October may be the best time to camp in Michigan. The fall colors are spectacular. Weather can be good or bad but if you pick your weekend it can be dry, seasonal jacket weather which is great for fishing, hunting, trail walking, kayaking, whatever calls.
Feral and I are trout fishing addicts and usually call it quits at the end of the regular fishing season, the last Saturday in September. Upon closer review of the rules and regulations I noticed one of our favorite streams, the Pigeon, has a section that stays open all year for rainbow trout. We decided to give try. I met Feral up at the Pigeon River State Forest Campground on Sturgeon Valley Road last weekend. The stream is closed there, but we knew some spots on the open water further downstream that hold good trout, down toward Tin Bridge.
It helps to have a 4WD vehicle to get back in there. I upgraded my trout car this year to a 2000 Lexus RX300, a short wheelbase, good clearance vehicle with 4WD or AWD, there is some confusion about which, but we had no problem getting to Tin Bridge, and also explored some other old two-tracks that were even more remote and less drivable. A Lexus trout car? Don’t laugh.
We hiked downstream from Tin Bridge and I must say the walk in is brutal. We followed the stream but there is no trail to speak of, so a lot of branch busting and detours away from the stream. We found some giant mushroom balls on the way. Feral said they are edible if you catch them at the right time, but these were past due.
We arrived at a nice sweeping bend with a deep undercut bank. No luck there but before long we were catching (and releasing) some decent brown trout, nothing huge, but up to about 16 or 17 inches. We didn’t catch a rainbow trout. The browns were all very dark colored, possibly due to the black silt problem from the dam spillage a few years ago.
On the second day we hit a remote spot accessible off of the Shingle Mill Pathway. We ran into a group of young backpackers with small dogs. The dogs had saddle bags! I guess they had to carry their weight, no slackers in that group. We followed the trail downstream and cut in east to intersect the river. There’s a nice mix of gravel and sandy areas including some deep bends. On one of those Feral was up ahead and had a huge trout, possibly a steelhead, follow his lure back, but the fish didn’t strike.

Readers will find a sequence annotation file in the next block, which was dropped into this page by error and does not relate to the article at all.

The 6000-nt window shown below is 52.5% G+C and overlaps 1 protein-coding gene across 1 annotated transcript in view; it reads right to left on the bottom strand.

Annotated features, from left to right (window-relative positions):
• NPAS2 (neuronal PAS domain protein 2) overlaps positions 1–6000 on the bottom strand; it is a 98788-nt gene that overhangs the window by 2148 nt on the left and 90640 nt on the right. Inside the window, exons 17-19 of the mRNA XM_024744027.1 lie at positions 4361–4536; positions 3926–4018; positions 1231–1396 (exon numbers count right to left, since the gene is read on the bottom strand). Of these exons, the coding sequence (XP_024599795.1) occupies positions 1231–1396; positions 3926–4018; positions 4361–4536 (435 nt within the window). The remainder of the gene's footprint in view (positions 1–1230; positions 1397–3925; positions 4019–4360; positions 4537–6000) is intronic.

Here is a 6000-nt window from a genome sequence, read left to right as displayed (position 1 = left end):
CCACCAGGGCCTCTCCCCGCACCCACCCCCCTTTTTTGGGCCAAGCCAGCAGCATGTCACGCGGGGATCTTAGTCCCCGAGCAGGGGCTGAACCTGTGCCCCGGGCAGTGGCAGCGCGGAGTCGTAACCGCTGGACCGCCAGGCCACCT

Scene of the crime
He motioned for me to cast up above him with my lure, thinking the fish might spot him if he moved. I made the long cast and sure enough, it slammed my lure, rolled on the surface, and broke off. (I had just put new 10lb test line.) Lost my favorite lure, but mainly felt bad for the fish. We both guessed it was a two footer, a brown. Hopefully he was able to dislodge the lure.
We caught more trout as we moved up the stream, or I should say Feral did. I held back, overthinking the loss of the big one. Feral was sticking his lure into pretty tight spots and taking fish. Again no rainbows, but decent browns which he released since they were not in season.
Back at camp we had campfires both nights. We usually scavenge for wood but I found a good deal on split logs just outside of Vanderbilt. Five buck for a nice load that lasted hours. We played guitar and mandolin the first night, running though a lot of classic Dylan, John Prine, as well as some newer songs that are good jams. The second night we talked for hours just staying up enjoying the fire. October Camp is on the calendar for next year. The woods were almost hypnotic with bright colors. Fishing was good but a rainbow trout for dinner would have been nice.